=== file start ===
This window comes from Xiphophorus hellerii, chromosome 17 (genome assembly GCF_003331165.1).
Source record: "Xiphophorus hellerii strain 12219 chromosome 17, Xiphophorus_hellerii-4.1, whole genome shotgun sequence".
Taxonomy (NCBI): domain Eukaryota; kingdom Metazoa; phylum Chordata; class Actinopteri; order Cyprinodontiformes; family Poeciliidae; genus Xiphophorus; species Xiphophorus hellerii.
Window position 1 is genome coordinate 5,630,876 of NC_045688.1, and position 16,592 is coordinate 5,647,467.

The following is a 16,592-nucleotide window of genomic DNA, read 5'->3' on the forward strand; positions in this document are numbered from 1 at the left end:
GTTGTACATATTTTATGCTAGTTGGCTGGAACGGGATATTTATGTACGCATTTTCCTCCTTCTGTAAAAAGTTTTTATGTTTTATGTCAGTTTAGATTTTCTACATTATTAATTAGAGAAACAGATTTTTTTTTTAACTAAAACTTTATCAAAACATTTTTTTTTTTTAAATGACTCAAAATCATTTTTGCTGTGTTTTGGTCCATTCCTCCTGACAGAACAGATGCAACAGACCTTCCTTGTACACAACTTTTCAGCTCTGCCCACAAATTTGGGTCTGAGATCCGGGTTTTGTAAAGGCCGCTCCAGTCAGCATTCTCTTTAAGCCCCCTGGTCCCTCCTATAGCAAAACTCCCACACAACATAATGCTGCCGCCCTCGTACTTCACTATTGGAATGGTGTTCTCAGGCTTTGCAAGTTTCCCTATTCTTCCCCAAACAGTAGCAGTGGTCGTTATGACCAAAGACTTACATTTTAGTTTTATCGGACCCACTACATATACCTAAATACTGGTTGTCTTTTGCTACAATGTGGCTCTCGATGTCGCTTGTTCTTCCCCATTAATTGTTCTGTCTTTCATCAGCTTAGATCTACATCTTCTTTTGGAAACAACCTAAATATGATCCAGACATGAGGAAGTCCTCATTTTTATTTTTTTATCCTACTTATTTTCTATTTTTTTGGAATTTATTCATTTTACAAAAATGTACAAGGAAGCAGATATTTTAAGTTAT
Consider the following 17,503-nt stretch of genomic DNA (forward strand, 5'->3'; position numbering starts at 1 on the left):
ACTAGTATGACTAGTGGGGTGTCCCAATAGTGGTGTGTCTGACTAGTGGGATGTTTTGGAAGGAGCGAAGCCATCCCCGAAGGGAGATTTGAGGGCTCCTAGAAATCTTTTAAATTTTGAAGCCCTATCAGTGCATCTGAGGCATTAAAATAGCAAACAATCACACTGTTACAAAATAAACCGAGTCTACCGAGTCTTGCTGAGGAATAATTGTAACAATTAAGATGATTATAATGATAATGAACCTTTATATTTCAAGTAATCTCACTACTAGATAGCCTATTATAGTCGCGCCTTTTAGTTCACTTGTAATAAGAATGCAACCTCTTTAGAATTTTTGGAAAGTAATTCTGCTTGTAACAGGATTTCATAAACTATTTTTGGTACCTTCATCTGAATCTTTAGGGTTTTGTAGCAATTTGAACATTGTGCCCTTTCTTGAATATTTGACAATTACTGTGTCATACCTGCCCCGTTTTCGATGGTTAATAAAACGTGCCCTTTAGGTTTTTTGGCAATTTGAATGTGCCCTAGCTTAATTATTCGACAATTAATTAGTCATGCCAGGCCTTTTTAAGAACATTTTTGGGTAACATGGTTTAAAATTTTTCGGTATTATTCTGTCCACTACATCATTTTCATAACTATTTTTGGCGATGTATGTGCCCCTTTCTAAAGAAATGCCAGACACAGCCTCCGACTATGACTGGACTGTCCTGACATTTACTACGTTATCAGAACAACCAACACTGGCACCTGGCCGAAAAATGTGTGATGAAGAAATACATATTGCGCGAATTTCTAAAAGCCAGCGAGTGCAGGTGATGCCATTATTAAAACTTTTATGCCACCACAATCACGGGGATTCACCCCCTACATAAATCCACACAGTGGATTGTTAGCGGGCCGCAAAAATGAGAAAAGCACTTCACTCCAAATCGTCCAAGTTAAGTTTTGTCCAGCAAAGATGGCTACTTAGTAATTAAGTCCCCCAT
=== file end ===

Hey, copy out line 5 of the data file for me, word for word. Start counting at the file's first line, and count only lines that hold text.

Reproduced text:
The following is a 16,592-nucleotide window of genomic DNA, read 5'->3' on the forward strand; positions in this document are numbered from 1 at the left end: